TUESDAY, Feb. 14 (HealthDay News) -- New research confirms the
trend of disturbing headlines that have appeared in media reports
in the past two years:
-- For Many Gay Youth, Bullying Exacts a Deadly Toll
-- Gay Buffalo Teen Commits Suicide on Eve of National Bullying
-- Tennessee Teen Commits Suicide After Years Of Anti-Gay
-- Indiana Teen Commits Suicide After Anti-Gay Bullying at
As seemingly damning as the headlines may be, the results of the
study don't prove that harassment directly causes young gay people
to become suicidal or hurt themselves. Still, the research is the
first to show what happens over time to teens who are bullied and
victimized, said study co-author Brian Mustanski, an associate
professor at Northwestern University's Department of Medical Social
It may seem obvious that bullying and a lack of support from
loved ones would make people more suicidal. But "sometimes the
things that we think are important still have to get confirmed with
science," Mustanski said.
"It's surprising how negative those effects are," he added. "Victimization turned out to be really important. It was far and away the most important risk factor."
Previous research has suggested that gay, lesbian, bisexual and
transgender (LGBT) children are more likely to be suicidal and hurt
themselves. A study released in the journal
Developmental Psychology last year found that these people
who were bullied as children were about 2.5 times more likely as
others to be clinically depressed as young adults.
In the new study, reported in the current issue of the
American Journal of Preventive Medicine, researchers surveyed 246 LGBT youth aged 16 to 20 and followed them over several years to see what happened to them. Fifty-seven percent of the participants were black; about half were female.
Being bullied (over the time period of the study) and a low
level of support from others boosted the risk that the teens would
become suicidal. Bullying also boosted the risk that they would try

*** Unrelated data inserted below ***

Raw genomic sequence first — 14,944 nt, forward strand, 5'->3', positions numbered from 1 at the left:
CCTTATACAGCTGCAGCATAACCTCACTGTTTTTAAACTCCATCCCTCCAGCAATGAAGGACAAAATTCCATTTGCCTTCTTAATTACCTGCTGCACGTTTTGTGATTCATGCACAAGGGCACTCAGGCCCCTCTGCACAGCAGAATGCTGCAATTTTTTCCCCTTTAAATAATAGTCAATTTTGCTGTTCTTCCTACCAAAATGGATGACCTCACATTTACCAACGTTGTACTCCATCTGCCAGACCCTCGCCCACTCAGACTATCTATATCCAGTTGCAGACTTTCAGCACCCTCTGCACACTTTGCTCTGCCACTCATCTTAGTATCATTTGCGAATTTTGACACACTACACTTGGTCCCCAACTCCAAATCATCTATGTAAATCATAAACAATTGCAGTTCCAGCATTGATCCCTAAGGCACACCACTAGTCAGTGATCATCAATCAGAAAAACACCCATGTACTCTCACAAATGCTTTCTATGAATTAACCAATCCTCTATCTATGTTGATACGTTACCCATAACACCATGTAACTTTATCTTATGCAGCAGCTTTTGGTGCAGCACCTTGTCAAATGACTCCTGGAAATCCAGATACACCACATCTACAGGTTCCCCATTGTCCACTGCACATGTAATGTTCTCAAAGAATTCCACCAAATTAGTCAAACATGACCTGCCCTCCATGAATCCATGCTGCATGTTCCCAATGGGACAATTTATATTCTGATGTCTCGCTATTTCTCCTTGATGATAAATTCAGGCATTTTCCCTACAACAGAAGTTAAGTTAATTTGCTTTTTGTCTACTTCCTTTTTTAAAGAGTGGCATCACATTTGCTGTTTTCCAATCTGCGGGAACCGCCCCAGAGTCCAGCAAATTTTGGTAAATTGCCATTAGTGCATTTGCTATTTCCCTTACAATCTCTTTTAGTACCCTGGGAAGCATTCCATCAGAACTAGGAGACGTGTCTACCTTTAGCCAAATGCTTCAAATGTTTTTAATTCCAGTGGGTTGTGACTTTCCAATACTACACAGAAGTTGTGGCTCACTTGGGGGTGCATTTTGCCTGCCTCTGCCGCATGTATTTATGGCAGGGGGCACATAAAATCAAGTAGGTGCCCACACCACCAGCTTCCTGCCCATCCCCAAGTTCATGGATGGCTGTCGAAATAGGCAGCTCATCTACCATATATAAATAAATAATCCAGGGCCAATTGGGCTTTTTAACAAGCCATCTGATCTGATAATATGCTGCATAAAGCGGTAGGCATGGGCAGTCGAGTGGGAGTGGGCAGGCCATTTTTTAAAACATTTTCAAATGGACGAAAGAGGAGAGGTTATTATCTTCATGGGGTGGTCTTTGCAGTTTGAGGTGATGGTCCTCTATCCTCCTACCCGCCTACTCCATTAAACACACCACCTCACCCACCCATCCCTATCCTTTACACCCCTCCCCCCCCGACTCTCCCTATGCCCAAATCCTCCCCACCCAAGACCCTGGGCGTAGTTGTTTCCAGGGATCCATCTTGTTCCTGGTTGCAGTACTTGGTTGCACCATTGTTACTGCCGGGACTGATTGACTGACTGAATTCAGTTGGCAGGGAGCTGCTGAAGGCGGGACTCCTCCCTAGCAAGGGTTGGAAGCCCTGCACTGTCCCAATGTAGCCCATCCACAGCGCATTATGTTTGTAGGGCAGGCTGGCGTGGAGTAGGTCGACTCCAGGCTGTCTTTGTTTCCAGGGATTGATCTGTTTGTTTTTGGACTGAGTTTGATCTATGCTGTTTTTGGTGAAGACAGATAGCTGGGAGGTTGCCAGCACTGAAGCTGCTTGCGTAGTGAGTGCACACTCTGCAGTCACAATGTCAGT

to harm themselves. Over the 2.5-year study, slightly more than 15
percent of the people in the survey reported trying to harm
On average, 8 percent of the participants reported hurting
themselves in the prior six months, Mustanski said. Seven percent
of those who didn't report being victimized said they'd harmed
themselves, compared to 11 percent of those who'd reported being
victimized. Overall, a history of being bullied more than doubled
the odds for self-harm, the researchers found.
However, those who had social support -- "support from family
and peers, meaning that the young person would say they have
someone to go to when they have a tough time, someone is looking
out for them" -- were less likely to be suicidal, Mustanski
N. Eugene Walls, an assistant professor of social work at the
University of Denver, said the study confirms other findings about
the effects of anti-gay bullying.
"As more and more research accumulates, those who wish to ignore anti-gay bullying or dismiss it as normal adolescent behavior and teasing are going to have an increasingly difficult argument to make that bullying is not that serious," he said.
What should parents do?
"Research indicates that they are unlikely to be able to change their child's sexual orientation. So even though it may be difficult, sexual orientation is likely to be something about their child that will require acceptance," said Jennifer Langhinrichsen-Rohling, a professor of psychology at the University of South Alabama.
Mustanski said young people themselves can find support through
gay-straight alliances on campuses, youth programs at local gay
community centers and online sites.
He recommended the American Foundation for Suicide Prevention's
warning signs of suicide.
Project to reach a 24-hour, toll-free confidential suicide
hotline for gay teens and those who are questioning their
Please be aware that this information is provided to supplement the care provided by your physician. It is neither intended nor implied to be a substitute for professional medical advice. CALL YOUR HEALTHCARE PROVIDER IMMEDIATELY IF YOU THINK YOU MAY HAVE A MEDICAL EMERGENCY. Always seek the advice of your physician or other qualified health provider prior to starting any new treatment or with any questions you may have regarding a medical condition.
Copyright © EBSCO Publishing. All rights reserved.